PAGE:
Abstract

    Atherosclerotic plaque in the descending thoracic aorta (dAo) is related to altered wall shear stress (WSS) for normal patients. Resection with end-to-end anastomosis (RWEA) is the gold standard for coarctation of the aorta (CoA) repair, but may lead to altered WSS indices that contribute to morbidity.Computational fluid dynamics (CFD) models were created from imaging and blood pressure data for control subjects and age- and gender-matched CoA patients treated by RWEA (four males, two females, 15 ± 8 years). CFD analysis incorporated downstream vascular resistance and compliance to generate blood flow velocity, time-averaged WSS (TAWSS), and oscillatory shear index (OSI) results. These indices were quantified longitudinally and circumferentially in the dAo, and several visualization methods were used to highlight regions of potential hemodynamic susceptibility.The total dAo area exposed to subnormal TAWSS and OSI was similar between groups, but several statistically significant local differences were revealed. Control subjects experienced left-handed rotating patterns of TAWSS and OSI down the dAo. TAWSS was elevated in CoA patients near the site of residual narrowings and OSI was elevated distally, particularly along the left dAo wall. Differences in WSS indices between groups were negligible more than 5?dAo diameters distal to the aortic arch.Localized differences in WSS indices within the dAo of CoA patients treated by RWEA suggest that plaque may form in unique locations influenced by the surgical repair. These regions can be visualized in familiar and intuitive ways allowing clinicians to track their contribution to morbidity in longitudinal studies.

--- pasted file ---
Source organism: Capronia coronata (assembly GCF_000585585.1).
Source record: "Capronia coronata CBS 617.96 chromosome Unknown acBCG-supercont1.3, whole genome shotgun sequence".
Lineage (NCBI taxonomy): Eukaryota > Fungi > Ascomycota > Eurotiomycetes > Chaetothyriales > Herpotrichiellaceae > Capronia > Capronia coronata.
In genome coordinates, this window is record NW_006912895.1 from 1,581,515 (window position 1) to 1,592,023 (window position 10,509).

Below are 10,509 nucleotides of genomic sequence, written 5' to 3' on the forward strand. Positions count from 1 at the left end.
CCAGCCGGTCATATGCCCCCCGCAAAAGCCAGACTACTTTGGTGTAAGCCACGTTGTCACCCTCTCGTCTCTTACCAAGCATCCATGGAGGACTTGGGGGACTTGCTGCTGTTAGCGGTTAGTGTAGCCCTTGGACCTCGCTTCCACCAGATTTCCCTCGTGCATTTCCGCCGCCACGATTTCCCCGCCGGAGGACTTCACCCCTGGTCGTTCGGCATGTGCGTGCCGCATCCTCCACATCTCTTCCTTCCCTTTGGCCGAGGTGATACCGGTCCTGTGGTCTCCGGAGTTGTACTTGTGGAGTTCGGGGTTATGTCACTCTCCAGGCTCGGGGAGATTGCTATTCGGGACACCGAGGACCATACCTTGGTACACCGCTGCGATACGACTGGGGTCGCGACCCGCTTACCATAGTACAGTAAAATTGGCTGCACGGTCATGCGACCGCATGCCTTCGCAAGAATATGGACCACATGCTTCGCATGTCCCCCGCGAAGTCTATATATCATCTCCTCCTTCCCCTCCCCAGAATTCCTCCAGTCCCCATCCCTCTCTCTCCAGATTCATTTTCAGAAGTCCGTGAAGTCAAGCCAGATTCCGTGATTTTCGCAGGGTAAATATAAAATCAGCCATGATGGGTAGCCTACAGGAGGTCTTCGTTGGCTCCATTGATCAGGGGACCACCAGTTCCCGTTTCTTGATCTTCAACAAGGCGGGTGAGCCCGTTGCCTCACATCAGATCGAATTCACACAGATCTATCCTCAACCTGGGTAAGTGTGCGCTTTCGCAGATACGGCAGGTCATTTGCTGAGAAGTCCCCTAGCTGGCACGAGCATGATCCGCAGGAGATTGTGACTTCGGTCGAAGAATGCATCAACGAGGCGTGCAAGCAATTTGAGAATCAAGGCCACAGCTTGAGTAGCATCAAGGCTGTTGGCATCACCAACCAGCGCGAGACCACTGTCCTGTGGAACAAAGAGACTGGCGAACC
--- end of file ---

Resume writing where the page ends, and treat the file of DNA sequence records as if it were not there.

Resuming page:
View details for DOI 10.1111/j.1747-0803.2011.00553.x

    View details for Web of Science ID 000294919100005